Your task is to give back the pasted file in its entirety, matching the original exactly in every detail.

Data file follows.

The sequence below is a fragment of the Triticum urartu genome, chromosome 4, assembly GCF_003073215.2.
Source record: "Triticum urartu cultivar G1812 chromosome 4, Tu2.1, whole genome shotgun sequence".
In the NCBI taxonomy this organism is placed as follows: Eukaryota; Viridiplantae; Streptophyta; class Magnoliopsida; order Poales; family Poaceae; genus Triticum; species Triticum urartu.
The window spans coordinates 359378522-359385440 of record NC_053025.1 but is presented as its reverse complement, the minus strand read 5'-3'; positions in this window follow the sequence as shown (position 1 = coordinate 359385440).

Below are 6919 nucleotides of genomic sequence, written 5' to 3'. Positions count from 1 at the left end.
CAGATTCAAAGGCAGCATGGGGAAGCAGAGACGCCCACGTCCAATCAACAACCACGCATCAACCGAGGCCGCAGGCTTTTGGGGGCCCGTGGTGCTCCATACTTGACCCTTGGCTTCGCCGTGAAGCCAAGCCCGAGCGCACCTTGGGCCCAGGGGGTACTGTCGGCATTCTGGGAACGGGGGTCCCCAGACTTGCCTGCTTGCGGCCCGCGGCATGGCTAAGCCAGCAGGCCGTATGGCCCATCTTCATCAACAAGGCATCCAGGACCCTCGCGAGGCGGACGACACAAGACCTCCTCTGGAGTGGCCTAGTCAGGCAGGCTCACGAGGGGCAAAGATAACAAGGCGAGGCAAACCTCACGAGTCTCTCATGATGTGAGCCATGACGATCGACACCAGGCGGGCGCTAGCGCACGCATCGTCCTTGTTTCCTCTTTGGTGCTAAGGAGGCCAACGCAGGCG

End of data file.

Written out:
The sequence below is a fragment of the Triticum urartu genome, chromosome 4, assembly GCF_003073215.2.
Source record: "Triticum urartu cultivar G1812 chromosome 4, Tu2.1, whole genome shotgun sequence".
In the NCBI taxonomy this organism is placed as follows: Eukaryota; Viridiplantae; Streptophyta; class Magnoliopsida; order Poales; family Poaceae; genus Triticum; species Triticum urartu.
The window spans coordinates 359378522-359385440 of record NC_053025.1 but is presented as its reverse complement, the minus strand read 5'-3'; positions in this window follow the sequence as shown (position 1 = coordinate 359385440).

Below are 6919 nucleotides of genomic sequence, written 5' to 3'. Positions count from 1 at the left end.
CAGATTCAAAGGCAGCATGGGGAAGCAGAGACGCCCACGTCCAATCAACAACCACGCATCAACCGAGGCCGCAGGCTTTTGGGGGCCCGTGGTGCTCCATACTTGACCCTTGGCTTCGCCGTGAAGCCAAGCCCGAGCGCACCTTGGGCCCAGGGGGTACTGTCGGCATTCTGGGAACGGGGGTCCCCAGACTTGCCTGCTTGCGGCCCGCGGCATGGCTAAGCCAGCAGGCCGTATGGCCCATCTTCATCAACAAGGCATCCAGGACCCTCGCGAGGCGGACGACACAAGACCTCCTCTGGAGTGGCCTAGTCAGGCAGGCTCACGAGGGGCAAAGATAACAAGGCGAGGCAAACCTCACGAGTCTCTCATGATGTGAGCCATGACGATCGACACCAGGCGGGCGCTAGCGCACGCATCGTCCTTGTTTCCTCTTTGGTGCTAAGGAGGCCAACGCAGGCG